The Power of Equine Laser Therapy
Class IV laser therapy offers promise for improved healing
The chances for recovery from tendon and ligament injuries that were once career-ending are improving, thanks to a wide range of regenerative therapies brought from human medicine into equine rehabilitation. However, tendon healing still takes a long time, and the re-injury rates remain high.
Physiotherapists have been using laser therapy technology in people for nearly 40 years. It has become a routine part of treatment to provide pain relief and healing in humans and is increasingly used to encourage healing in horses.
Martha Rodgers, VMD, owner of Shephard Hill Equine, in Lexington, Kentucky, uses a Class IV laser regularly to treat muscle injury or soreness, tendon and ligament injuries, and wounds. In one recent case a Thoroughbred sales yearling had a 30-by-40-centimeter (an almost 12-by-16-inch) laceration to his pectoral area two months before a sale. The triangle-shaped flap of skin was devitalized and had to be excised. Just four days after the injury Rodgers began a series of high-power laser treatments.
“Within three weeks the wound was nearly healed,” she says. “It had reduced to a 10-by-10-centimeter area that was rapidly epithelializing and contracting, and he successfully went into the sale with only a small scar.
“When it comes to wound healing, the earlier in the process Class IV laser treatment is started the more profound the healing,” she adds.
When researcher Mathilde Pluim, PhD, a faculty member at Ghent University, in Belgium, first encountered high-power laser therapy in horses, little concrete data on the therapy existed, and the evidence at that point was clinical (i.e., not yet supported by controlled, peer-reviewed published research) and anecdotal. She and other researchers are committed to changing that. Recent study results are confirming high-power laser therapy significantly improves short- and long-term healing of tendon and ligament lesions, creating an exciting option for treating these soft tissue injuries.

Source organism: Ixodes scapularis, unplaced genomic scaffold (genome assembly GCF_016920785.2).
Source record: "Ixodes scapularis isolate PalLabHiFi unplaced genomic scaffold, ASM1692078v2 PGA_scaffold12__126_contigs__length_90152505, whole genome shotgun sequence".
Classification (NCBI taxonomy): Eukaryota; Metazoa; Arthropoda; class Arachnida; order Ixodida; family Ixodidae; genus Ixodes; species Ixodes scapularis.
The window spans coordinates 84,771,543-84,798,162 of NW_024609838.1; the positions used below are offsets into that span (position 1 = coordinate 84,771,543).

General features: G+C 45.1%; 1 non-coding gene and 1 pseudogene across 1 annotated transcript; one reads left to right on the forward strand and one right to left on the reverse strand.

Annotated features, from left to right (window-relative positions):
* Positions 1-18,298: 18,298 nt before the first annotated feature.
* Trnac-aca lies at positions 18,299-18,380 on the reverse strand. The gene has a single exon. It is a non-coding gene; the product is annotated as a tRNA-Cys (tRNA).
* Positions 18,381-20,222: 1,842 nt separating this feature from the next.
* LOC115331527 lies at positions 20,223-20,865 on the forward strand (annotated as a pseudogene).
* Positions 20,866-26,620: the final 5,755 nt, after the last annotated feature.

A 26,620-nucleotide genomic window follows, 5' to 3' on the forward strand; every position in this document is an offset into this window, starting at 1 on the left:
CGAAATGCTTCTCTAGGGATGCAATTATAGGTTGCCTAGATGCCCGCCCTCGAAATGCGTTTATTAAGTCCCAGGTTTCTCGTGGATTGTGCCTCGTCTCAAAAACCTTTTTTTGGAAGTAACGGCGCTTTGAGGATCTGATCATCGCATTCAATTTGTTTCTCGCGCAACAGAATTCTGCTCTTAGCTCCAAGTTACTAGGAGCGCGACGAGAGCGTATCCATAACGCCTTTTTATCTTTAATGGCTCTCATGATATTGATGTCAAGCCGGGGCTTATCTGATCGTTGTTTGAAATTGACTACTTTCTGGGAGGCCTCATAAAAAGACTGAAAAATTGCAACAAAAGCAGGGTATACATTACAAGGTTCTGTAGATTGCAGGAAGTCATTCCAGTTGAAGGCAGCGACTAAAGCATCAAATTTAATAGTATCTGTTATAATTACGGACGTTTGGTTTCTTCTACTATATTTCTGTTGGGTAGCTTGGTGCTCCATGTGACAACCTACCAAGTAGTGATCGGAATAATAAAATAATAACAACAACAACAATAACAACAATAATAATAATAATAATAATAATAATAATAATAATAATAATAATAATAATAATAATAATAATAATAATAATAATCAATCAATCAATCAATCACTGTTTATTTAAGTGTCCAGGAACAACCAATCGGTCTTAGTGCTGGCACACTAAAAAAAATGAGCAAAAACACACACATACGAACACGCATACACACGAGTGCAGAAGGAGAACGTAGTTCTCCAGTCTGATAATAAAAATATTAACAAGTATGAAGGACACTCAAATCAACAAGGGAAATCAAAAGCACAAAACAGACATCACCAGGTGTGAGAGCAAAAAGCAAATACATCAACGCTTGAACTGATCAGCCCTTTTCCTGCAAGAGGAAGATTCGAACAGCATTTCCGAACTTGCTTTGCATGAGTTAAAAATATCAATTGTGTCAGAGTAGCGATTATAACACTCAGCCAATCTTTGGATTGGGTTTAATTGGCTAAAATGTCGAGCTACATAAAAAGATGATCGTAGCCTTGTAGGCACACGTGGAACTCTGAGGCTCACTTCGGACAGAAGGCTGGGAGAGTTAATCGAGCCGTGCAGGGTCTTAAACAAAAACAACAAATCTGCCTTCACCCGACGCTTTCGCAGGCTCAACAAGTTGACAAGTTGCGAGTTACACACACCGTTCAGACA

“For equine orthopedics, it is interesting to explore therapeutic options … that were already successfully being applied in human orthopedics,” she says.
Here’s what you need to know about Class IV laser treatments, the current research, and opportunities for further advancement.
Understanding Laser Therapy
The word laser is an acronym for light amplification by stimulated emission rays (radiation). Many types of lasers, from presentation pointer aids to restorative models, exist. Used therapeutically, a laser sends concentrated, focused light waves into the horse’s body.